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Marine Missing From World War II Accounted For (Cancilla)

Release No: 16-094 Oct. 31, 2016
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The Defense POW/MIA Accounting Agency (DPAA) announced today that the remains of a U.S. serviceman, unaccounted for since World War II, have been identified and are being returned to his family for burial with full military honors.



Marine Pfc. Nicholas J. Cancilla, 18, of Altoona, Pennsylvania, will be buried Nov. 7, in his hometown. In November 1943, Cancilla was assigned to Company B, 1st Battalion, 2nd Marines, 2nd Marine Division, which landed against stiff Japanese resistance on the small island of Betio in the Tarawa Atoll of the Gilbert Islands, in an attempt to secure the island. Over several days of intense fighting at Tarawa, approximately 1,000 Marines and Sailors were killed and more than 2,000 were wounded, but the Japanese were virtually annihilated. Cancilla died sometime during the first day of the battle, Nov. 20, 1943.



Despite the heavy casualties suffered by U.S. forces, military success in the battle of Tarawa was a huge victory for the U.S. military because the Gilbert Islands provided the U.S. Navy Pacific Fleet a platform from which to launch assaults on the Marshall and Caroline Islands to advance their Central Pacific Campaign against Japan.



In the immediate aftermath of the fighting on Tarawa, U.S. service members who died in the battle were buried in a number of battlefield cemeteries on the island. In 1946 and 1947, the 604th Quartermaster Graves Registration Company conducted remains recovery operations on Betio, but Cancilla’s remains were not recovered.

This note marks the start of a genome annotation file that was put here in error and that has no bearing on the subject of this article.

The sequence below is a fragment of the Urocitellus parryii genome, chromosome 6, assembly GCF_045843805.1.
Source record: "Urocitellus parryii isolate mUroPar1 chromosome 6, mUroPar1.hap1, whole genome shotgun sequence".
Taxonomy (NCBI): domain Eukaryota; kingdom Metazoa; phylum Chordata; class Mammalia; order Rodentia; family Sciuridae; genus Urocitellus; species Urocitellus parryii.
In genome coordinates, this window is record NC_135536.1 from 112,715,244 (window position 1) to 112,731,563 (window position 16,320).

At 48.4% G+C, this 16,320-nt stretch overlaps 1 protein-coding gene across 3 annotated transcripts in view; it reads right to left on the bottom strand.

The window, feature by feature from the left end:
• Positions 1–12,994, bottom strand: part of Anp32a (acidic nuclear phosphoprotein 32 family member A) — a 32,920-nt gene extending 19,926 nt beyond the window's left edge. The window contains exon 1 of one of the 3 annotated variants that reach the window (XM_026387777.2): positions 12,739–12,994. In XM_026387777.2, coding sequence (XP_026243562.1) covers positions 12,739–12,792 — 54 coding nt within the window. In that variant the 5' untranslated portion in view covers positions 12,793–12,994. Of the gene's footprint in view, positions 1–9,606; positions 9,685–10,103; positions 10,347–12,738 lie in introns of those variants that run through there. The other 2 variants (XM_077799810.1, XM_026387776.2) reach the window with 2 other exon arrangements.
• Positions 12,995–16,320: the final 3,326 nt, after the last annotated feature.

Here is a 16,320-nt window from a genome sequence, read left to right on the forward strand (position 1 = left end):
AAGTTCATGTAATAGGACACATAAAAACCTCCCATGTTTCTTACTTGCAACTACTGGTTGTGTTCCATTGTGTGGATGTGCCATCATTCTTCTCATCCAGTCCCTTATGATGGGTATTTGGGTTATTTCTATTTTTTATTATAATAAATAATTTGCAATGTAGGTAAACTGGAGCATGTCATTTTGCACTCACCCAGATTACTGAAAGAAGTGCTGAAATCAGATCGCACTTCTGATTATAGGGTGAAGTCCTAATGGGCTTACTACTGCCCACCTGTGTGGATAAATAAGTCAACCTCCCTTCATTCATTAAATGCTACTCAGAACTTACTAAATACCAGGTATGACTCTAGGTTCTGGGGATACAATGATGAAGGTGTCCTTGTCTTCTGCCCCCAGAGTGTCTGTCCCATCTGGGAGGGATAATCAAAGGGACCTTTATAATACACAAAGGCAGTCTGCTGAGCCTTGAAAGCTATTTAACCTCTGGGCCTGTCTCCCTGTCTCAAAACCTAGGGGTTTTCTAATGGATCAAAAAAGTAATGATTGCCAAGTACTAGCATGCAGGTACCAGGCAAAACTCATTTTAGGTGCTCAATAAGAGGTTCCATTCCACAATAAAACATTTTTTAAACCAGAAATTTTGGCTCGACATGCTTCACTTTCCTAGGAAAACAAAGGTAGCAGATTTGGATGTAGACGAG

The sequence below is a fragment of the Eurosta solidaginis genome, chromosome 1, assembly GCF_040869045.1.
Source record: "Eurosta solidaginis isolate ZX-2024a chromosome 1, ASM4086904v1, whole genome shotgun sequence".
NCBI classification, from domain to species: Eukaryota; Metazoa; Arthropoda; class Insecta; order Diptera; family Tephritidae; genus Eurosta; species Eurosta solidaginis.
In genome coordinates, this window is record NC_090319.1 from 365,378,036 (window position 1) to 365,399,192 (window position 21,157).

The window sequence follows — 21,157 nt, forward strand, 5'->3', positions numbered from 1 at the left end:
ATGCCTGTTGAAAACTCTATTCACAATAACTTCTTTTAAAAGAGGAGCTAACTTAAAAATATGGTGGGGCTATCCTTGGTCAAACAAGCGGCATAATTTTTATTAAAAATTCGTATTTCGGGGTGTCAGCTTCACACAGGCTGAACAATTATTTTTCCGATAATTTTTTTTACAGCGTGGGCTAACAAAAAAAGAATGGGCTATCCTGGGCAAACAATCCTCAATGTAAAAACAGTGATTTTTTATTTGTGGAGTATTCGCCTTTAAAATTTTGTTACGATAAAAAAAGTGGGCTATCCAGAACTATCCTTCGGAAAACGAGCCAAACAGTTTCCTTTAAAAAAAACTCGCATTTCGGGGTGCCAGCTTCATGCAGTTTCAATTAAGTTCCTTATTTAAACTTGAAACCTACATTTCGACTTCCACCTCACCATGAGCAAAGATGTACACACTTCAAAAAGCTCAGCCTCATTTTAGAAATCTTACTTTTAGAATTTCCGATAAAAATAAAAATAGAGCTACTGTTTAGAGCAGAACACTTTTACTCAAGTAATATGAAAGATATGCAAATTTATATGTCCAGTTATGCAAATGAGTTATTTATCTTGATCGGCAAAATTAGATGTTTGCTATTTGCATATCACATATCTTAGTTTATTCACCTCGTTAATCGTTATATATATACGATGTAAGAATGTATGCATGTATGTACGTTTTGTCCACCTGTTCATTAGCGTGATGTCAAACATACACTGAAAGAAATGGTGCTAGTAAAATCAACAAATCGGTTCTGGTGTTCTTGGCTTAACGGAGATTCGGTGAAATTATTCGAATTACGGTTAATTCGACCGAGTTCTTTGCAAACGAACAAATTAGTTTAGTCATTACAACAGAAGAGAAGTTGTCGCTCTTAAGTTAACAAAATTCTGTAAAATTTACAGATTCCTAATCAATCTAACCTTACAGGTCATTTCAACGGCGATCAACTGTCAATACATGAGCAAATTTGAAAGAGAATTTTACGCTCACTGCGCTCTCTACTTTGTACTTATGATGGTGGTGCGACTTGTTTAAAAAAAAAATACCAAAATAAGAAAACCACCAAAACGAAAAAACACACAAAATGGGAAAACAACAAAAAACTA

In June 2011, a nongovernmental organization, History Flight, Inc., notified DPAA that they discovered a burial site on Betio Island. In 2012, a Joint POW/MIA Accounting Command (now DPAA) team excavated the site and recovered three individual sets of remains.



To identify Cancilla’s remains, scientists from DPAA and the Armed Forces DNA Identification Laboratory used mitochondrial DNA analysis, which matched a brother, as well as circumstantial evidence and laboratory analysis, to include dental comparisons and anthropological analysis, which matched Cancilla’s records.



DPAA is appreciative to History Flight, Inc. and their partnership for this recovery mission.



Of the 16 million Americans who served in World War II, more than 400,000 died during the war.



For additional information on the Defense Department’s mission to account for Americans who went missing while serving our country, visit the DPAA website at www.dpaa.mil, find us on social media at www.facebook.com/dodpaa or call (703) 699-1420.


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